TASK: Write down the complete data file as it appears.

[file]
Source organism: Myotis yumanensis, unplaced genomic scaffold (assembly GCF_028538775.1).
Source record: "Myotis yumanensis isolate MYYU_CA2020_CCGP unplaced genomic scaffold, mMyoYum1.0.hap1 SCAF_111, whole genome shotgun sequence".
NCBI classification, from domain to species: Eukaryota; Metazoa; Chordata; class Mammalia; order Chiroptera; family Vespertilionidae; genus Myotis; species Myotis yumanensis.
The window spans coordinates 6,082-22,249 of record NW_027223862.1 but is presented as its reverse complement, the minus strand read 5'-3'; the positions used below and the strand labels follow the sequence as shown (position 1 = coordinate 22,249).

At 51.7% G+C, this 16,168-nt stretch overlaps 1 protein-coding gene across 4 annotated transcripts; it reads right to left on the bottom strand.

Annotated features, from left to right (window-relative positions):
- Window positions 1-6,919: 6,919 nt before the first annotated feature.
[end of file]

Source organism: Myotis yumanensis, unplaced genomic scaffold (assembly GCF_028538775.1).
Source record: "Myotis yumanensis isolate MYYU_CA2020_CCGP unplaced genomic scaffold, mMyoYum1.0.hap1 SCAF_111, whole genome shotgun sequence".
NCBI classification, from domain to species: Eukaryota; Metazoa; Chordata; class Mammalia; order Chiroptera; family Vespertilionidae; genus Myotis; species Myotis yumanensis.
The window spans coordinates 6,082-22,249 of record NW_027223862.1 but is presented as its reverse complement, the minus strand read 5'-3'; the positions used below and the strand labels follow the sequence as shown (position 1 = coordinate 22,249).

At 51.7% G+C, this 16,168-nt stretch overlaps 1 protein-coding gene across 4 annotated transcripts; it reads right to left on the bottom strand.

Annotated features, from left to right (window-relative positions):
- Window positions 1-6,919: 6,919 nt before the first annotated feature.